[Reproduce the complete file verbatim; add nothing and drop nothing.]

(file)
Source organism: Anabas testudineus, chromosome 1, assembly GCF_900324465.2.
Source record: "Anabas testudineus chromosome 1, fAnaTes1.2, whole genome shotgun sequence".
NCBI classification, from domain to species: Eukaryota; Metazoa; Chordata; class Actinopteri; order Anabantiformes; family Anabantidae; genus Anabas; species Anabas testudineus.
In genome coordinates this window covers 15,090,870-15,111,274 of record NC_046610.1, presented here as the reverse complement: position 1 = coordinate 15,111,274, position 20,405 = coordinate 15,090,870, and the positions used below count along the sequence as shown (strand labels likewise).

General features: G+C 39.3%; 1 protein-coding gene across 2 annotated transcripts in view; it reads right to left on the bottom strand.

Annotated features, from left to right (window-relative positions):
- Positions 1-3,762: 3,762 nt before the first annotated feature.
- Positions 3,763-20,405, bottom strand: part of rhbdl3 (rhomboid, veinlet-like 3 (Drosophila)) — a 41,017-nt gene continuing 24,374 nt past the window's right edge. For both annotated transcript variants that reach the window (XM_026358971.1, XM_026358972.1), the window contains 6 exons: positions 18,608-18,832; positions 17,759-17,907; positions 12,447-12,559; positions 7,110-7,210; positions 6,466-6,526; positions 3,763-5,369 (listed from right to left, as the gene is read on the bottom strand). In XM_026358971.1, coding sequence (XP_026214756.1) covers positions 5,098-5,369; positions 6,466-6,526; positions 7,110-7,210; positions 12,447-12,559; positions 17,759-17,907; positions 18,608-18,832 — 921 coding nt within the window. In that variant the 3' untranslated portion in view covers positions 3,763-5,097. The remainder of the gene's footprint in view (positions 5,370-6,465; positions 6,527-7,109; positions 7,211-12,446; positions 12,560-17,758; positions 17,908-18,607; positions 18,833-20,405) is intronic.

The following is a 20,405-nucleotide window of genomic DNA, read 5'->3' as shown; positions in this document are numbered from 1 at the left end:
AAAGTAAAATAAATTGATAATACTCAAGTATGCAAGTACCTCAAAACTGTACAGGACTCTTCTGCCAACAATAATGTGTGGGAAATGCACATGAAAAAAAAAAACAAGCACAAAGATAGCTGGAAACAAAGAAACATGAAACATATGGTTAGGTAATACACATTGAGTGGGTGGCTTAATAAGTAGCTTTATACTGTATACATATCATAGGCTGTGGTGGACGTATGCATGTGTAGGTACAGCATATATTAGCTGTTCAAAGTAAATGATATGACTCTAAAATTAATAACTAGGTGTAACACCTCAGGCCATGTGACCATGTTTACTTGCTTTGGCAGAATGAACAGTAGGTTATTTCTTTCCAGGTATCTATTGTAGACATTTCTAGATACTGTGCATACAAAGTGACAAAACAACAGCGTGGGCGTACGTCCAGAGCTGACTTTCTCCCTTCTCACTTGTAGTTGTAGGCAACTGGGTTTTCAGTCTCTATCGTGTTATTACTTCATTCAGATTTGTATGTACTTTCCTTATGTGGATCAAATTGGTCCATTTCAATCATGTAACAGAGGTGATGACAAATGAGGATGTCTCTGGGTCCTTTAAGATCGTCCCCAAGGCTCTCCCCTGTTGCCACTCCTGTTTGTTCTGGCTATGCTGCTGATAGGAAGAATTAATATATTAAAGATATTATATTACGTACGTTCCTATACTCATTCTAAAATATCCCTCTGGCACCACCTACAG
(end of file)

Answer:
Source organism: Anabas testudineus, chromosome 1, assembly GCF_900324465.2.
Source record: "Anabas testudineus chromosome 1, fAnaTes1.2, whole genome shotgun sequence".
NCBI classification, from domain to species: Eukaryota; Metazoa; Chordata; class Actinopteri; order Anabantiformes; family Anabantidae; genus Anabas; species Anabas testudineus.
In genome coordinates this window covers 15,090,870-15,111,274 of record NC_046610.1, presented here as the reverse complement: position 1 = coordinate 15,111,274, position 20,405 = coordinate 15,090,870, and the positions used below count along the sequence as shown (strand labels likewise).

General features: G+C 39.3%; 1 protein-coding gene across 2 annotated transcripts in view; it reads right to left on the bottom strand.

Annotated features, from left to right (window-relative positions):
- Positions 1-3,762: 3,762 nt before the first annotated feature.
- Positions 3,763-20,405, bottom strand: part of rhbdl3 (rhomboid, veinlet-like 3 (Drosophila)) — a 41,017-nt gene continuing 24,374 nt past the window's right edge. For both annotated transcript variants that reach the window (XM_026358971.1, XM_026358972.1), the window contains 6 exons: positions 18,608-18,832; positions 17,759-17,907; positions 12,447-12,559; positions 7,110-7,210; positions 6,466-6,526; positions 3,763-5,369 (listed from right to left, as the gene is read on the bottom strand). In XM_026358971.1, coding sequence (XP_026214756.1) covers positions 5,098-5,369; positions 6,466-6,526; positions 7,110-7,210; positions 12,447-12,559; positions 17,759-17,907; positions 18,608-18,832 — 921 coding nt within the window. In that variant the 3' untranslated portion in view covers positions 3,763-5,097. The remainder of the gene's footprint in view (positions 5,370-6,465; positions 6,527-7,109; positions 7,211-12,446; positions 12,560-17,758; positions 17,908-18,607; positions 18,833-20,405) is intronic.

The following is a 20,405-nucleotide window of genomic DNA, read 5'->3' as shown; positions in this document are numbered from 1 at the left end:
AAAGTAAAATAAATTGATAATACTCAAGTATGCAAGTACCTCAAAACTGTACAGGACTCTTCTGCCAACAATAATGTGTGGGAAATGCACATGAAAAAAAAAAACAAGCACAAAGATAGCTGGAAACAAAGAAACATGAAACATATGGTTAGGTAATACACATTGAGTGGGTGGCTTAATAAGTAGCTTTATACTGTATACATATCATAGGCTGTGGTGGACGTATGCATGTGTAGGTACAGCATATATTAGCTGTTCAAAGTAAATGATATGACTCTAAAATTAATAACTAGGTGTAACACCTCAGGCCATGTGACCATGTTTACTTGCTTTGGCAGAATGAACAGTAGGTTATTTCTTTCCAGGTATCTATTGTAGACATTTCTAGATACTGTGCATACAAAGTGACAAAACAACAGCGTGGGCGTACGTCCAGAGCTGACTTTCTCCCTTCTCACTTGTAGTTGTAGGCAACTGGGTTTTCAGTCTCTATCGTGTTATTACTTCATTCAGATTTGTATGTACTTTCCTTATGTGGATCAAATTGGTCCATTTCAATCATGTAACAGAGGTGATGACAAATGAGGATGTCTCTGGGTCCTTTAAGATCGTCCCCAAGGCTCTCCCCTGTTGCCACTCCTGTTTGTTCTGGCTATGCTGCTGATAGGAAGAATTAATATATTAAAGATATTATATTACGTACGTTCCTATACTCATTCTAAAATATCCCTCTGGCACCACCTACAG